Stephen Hasner | Workers' Compensation | November 3, 2017
Many employees are injured at work every year in accidents that result in amputations. Employees working in manufacturing and using heavy equipment are at higher risk. The Occupational Health and Safety Administration has found that amputations occur most often among employees who are operating mechanical power presses, conveyors, food presses, milling machines, food slicers, meat grinders, and other hazardous machines. In addition to the routine hazards of operating such machinery, the risk of amputation also is great during setup, preparation, and maintenance of machines.
Negligence by Manufacturers and Employers Can Play a Major Role in Amputation Injuries
Defective machinery and workplace negligence are among the leading causes of on-the-job amputation injuries. Improperly maintained or poorly manufactured heavy machinery often result in employees suffering serious injuries, including amputations.
Furthermore, if an employee improperly uses a machine because of inadequate training or supervision, severe accidental injuries are more likely. Defective manufacturing and poor training can increase the damages a workers’ compensation claim might recover.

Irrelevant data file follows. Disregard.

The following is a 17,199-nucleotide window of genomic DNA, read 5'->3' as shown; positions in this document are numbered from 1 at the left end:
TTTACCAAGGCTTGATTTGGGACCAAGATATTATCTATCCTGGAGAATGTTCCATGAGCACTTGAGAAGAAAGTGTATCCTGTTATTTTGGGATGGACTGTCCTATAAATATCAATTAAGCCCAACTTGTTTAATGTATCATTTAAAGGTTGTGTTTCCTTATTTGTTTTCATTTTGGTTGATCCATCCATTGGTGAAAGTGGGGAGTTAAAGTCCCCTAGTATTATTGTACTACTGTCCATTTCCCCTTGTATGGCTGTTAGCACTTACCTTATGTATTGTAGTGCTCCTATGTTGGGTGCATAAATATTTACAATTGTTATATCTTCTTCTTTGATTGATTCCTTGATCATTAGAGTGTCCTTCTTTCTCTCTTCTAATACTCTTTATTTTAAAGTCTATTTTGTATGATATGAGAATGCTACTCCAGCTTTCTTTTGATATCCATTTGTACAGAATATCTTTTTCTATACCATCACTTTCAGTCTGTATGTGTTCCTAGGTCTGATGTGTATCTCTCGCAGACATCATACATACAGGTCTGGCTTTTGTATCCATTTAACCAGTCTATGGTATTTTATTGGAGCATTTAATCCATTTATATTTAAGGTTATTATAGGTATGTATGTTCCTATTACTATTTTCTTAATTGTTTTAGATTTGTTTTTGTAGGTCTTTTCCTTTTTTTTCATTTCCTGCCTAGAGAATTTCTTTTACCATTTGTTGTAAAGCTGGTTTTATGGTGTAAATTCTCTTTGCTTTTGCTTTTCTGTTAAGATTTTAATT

Even Under Workers’ Compensation Law, Compensation Due to Injuries Can Vary
Workers’ compensation law in Georgia provides differing levels of compensation depending on the severity of the injury, even among amputation injuries. Compensation for a finger amputation is different from losing an arm, for instance. Under Georgia law, most amputation injuries that occur during the course of work duties are considered catastrophic.
Georgia law considers the amputation of an arm, a hand, a foot, or a leg a catastrophic injury. A worker suffering a catastrophic injury might no longer be able to perform his job—or perhaps even take any other form of employment. Under such circumstances, the employer could be obligated to compensate the employee for his losses. This means that under Georgia law, a worker who has a limb amputated during a workplace accident could qualify for income and medical benefits for an indefinite period of time, potentially for life.
Not every workplace injury claim is the same, even for serious injuries. It might be a mistake to accept what the state workers’ compensation system offers at first. You may have grounds for more compensation, depending on your circumstances. Making that determination may require that you have competent legal counsel.
Contact the Atlanta Workers’ Compensation Lawyers at Hasner Law PC For Help
If you suffer an injury at work in Atlanta that leads to an amputation, you should explore your compensation options. Take advantage of a free case evaluation to determine if an attorney can help maximize your compensation for your injuries. The attorneys at Hasner Law PC can help.
For more information, please contact the Atlanta workers’ compensation law firm of Hasner Law P.C. at our nearest location to schedule a free consultation today.
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Atlanta, GA 30339
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Savannah, GA 31401